Having the honest conversations discussed above will help manage employee expectations and lessen any disappointment in feeling overlooked in favour of an external hire.

Competitive advantages

Businesses should also consider the best ways to mitigate the competitive risk exiting employees might pose.

Individuals with close relationships to customers and those with access to highly sensitive or confidential information should be required to enter into contractual restrictions limiting their ability to act in competition or cause other damage following their exit.

Such restrictions might cover a range of activities, such as preventing them from working at a competitor altogether or poaching customers or colleagues.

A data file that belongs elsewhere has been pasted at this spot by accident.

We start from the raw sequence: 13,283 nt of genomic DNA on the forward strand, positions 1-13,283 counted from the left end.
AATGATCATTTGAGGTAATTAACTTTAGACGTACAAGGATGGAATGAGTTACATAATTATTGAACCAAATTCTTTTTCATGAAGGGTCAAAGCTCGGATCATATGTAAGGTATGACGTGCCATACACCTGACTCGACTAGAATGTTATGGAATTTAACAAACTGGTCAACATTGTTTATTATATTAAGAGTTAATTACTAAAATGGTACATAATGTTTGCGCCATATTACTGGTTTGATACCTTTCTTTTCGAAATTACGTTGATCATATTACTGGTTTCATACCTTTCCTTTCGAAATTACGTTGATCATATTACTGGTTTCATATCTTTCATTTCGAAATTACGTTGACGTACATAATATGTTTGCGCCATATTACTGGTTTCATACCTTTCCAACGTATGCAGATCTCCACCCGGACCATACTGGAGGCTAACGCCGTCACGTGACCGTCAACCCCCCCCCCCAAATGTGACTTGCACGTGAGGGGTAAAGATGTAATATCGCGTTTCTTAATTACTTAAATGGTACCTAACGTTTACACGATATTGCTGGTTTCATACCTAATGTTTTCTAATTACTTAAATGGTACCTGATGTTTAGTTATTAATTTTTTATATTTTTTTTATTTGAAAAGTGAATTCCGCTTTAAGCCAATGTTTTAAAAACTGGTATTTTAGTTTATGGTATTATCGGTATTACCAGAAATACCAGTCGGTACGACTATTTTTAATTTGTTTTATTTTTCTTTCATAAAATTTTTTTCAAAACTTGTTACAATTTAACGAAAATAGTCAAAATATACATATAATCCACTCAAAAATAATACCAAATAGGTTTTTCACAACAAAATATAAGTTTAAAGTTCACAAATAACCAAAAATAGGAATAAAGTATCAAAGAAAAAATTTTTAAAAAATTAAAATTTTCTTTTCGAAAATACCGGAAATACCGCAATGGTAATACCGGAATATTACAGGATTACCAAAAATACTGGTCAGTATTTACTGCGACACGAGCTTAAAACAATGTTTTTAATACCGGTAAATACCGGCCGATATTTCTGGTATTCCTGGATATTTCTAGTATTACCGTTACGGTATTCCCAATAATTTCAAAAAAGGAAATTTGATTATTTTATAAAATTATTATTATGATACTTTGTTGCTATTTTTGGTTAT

Crucially, these restrictions should be kept under review as the individual’s career progresses and updated where appropriate, to ensure that they will be enforceable at the critical time.

Final thoughts

Unlike the Japanese monarchy, departing employees rarely give 3 years” warning of their intentions. Having a plan for departures in place at all times is therefore crucial and even a modest amount of time invested can pay dividends.

By ensuring that the development of its workforce is consistently prioritised, a business can reduce its exposure to employment claims and reduce instability during periods of transition.